WASHINGTON — Republican lawmakers and pundits are pushing the narrative that President Trump will get his second Supreme Court appointment in his first year in office, hinting that Justice Anthony Kennedy will retire in a matter of months.

“I would expect a resignation this summer,” Senate Judiciary Chairman Sen. Chuck Grassley (R-Iowa) said at a National Association of Manufacturers meeting last week. He didn’t mention Kennedy by name, but speculation over the justice’s future has reached a crescendo in Washington.

If Kennedy retires, it would be “the moment that Republican conservatives have been waiting for, for almost 50 years,” said Stephen Wermiel, an American University Washington College of Law professor and Supreme Court expert, saying that was the last time the court was in a position to secure a conservative majority on the court.

Despite all the broad hints being dropped, Kennedy has also given indications that he will remain on the bench beyond the end of this term in June — even hiring law clerks for the term that begins in October.

But scuttlebutt over Kennedy’s retirement began even before Trump took office, and has escalated recently. In an interview on C-SPAN, conservative radio host Hugh Hewitt told a Herald reporter he expects “Justice Kennedy would retire this June and we have a five-member originalist court.”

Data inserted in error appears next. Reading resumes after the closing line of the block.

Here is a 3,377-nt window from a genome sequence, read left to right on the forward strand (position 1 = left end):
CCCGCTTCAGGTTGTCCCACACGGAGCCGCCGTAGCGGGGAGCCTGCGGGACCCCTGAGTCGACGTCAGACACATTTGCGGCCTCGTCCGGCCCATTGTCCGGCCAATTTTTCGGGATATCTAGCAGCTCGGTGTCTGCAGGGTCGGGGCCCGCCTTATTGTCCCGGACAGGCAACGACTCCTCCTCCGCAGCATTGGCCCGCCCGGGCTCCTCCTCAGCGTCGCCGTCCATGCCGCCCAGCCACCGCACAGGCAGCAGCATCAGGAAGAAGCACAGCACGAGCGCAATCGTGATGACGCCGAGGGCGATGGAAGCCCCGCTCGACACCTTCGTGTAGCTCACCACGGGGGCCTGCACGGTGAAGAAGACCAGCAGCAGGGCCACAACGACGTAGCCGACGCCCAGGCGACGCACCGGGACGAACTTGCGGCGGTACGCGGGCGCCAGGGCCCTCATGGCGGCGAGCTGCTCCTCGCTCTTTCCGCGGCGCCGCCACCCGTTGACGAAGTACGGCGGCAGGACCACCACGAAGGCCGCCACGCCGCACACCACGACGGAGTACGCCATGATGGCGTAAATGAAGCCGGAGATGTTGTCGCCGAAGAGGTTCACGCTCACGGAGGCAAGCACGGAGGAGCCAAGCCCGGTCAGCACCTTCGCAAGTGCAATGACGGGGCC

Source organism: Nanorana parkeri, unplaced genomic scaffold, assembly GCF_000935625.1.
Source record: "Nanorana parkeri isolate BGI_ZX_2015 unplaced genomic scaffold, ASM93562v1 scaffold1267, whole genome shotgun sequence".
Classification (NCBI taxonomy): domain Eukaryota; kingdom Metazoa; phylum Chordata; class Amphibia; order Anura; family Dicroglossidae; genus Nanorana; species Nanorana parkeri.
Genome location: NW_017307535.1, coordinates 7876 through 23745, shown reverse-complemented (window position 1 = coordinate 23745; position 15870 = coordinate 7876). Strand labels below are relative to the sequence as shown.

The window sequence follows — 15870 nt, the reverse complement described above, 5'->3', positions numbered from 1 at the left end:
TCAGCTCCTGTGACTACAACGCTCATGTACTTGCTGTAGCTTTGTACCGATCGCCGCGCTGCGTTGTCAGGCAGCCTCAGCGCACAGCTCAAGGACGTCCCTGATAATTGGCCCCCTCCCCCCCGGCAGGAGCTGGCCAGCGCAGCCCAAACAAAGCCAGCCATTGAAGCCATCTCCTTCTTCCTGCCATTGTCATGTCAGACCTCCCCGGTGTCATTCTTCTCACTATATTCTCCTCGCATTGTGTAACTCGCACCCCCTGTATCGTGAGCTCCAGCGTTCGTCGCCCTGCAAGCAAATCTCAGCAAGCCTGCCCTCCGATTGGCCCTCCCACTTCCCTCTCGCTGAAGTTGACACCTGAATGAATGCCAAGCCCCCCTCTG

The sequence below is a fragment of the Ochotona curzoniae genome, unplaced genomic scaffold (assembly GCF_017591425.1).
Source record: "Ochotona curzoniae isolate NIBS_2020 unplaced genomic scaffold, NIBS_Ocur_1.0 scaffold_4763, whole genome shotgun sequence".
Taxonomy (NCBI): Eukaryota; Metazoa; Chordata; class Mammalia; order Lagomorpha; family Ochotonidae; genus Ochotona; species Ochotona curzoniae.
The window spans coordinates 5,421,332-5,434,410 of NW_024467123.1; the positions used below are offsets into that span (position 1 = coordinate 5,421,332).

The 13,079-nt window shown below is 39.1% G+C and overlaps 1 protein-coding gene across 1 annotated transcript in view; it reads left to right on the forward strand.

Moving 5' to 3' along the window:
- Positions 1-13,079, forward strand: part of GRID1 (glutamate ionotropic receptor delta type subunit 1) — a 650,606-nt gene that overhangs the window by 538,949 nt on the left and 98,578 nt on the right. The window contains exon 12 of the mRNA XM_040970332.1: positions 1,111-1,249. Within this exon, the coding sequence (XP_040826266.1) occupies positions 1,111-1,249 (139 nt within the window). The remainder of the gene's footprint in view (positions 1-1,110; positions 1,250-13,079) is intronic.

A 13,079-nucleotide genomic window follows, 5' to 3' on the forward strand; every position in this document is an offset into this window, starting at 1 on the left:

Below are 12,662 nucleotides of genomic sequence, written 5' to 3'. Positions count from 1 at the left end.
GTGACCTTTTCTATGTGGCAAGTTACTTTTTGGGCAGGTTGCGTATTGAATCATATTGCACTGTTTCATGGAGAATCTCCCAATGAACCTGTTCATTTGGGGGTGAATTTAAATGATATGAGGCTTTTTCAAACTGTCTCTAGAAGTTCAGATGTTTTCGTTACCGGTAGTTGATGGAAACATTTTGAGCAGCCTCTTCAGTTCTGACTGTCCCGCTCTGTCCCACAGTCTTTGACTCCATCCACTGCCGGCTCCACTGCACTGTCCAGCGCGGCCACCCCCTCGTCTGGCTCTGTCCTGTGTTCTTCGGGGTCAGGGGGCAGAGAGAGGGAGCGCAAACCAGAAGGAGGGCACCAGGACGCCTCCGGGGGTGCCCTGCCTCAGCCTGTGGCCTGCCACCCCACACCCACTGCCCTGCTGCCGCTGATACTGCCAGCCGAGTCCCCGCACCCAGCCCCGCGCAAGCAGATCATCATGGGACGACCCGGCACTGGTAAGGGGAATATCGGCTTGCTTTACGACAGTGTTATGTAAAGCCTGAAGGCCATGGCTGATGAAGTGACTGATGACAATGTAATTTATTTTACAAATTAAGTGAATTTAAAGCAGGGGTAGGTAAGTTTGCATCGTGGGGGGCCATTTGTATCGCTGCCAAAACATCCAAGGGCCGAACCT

At the annual Conservative Political Action conference in February, U.S. Sen. Ted Cruz (R-Texas) said: “I think we’ll have another Supreme Court vacancy this summer.”

The last time two Supreme Court justices were appointed in one year was 1971, when President Richard Nixon’s nominees Lewis Powell Jr. and William Rehnquist were confirmed in the same month.

Replacing Kennedy, the so-called swing voter who has ruled to protect abortion rights and same-sex marriage, would give Trump a chance to appoint a conservative who could allow the court to reconsider those issues and others, including expanding Second Amendment gun rights and upholding Trump’s executive orders on immigration and climate actions.

Two former Kennedy law clerks told the Herald he has expressed a preference for retiring rather than serving the rest of his life, and he’s 81 this year. But neither confirmed the much speculated summertime timetable.

The White House has reportedly made overtures to Kennedy to reassure him his replacement would be in good hands with Trump, by choosing Neil Gorsuch — a former Kennedy clerk. The Kennedys and Trumps also have family ties: Kennedy’s son Justin is friendly with Donald Trump Jr., and Ivanka Trump and her daughter Arabella attended oral arguments at the court in February as Justice Kennedy’s guests.


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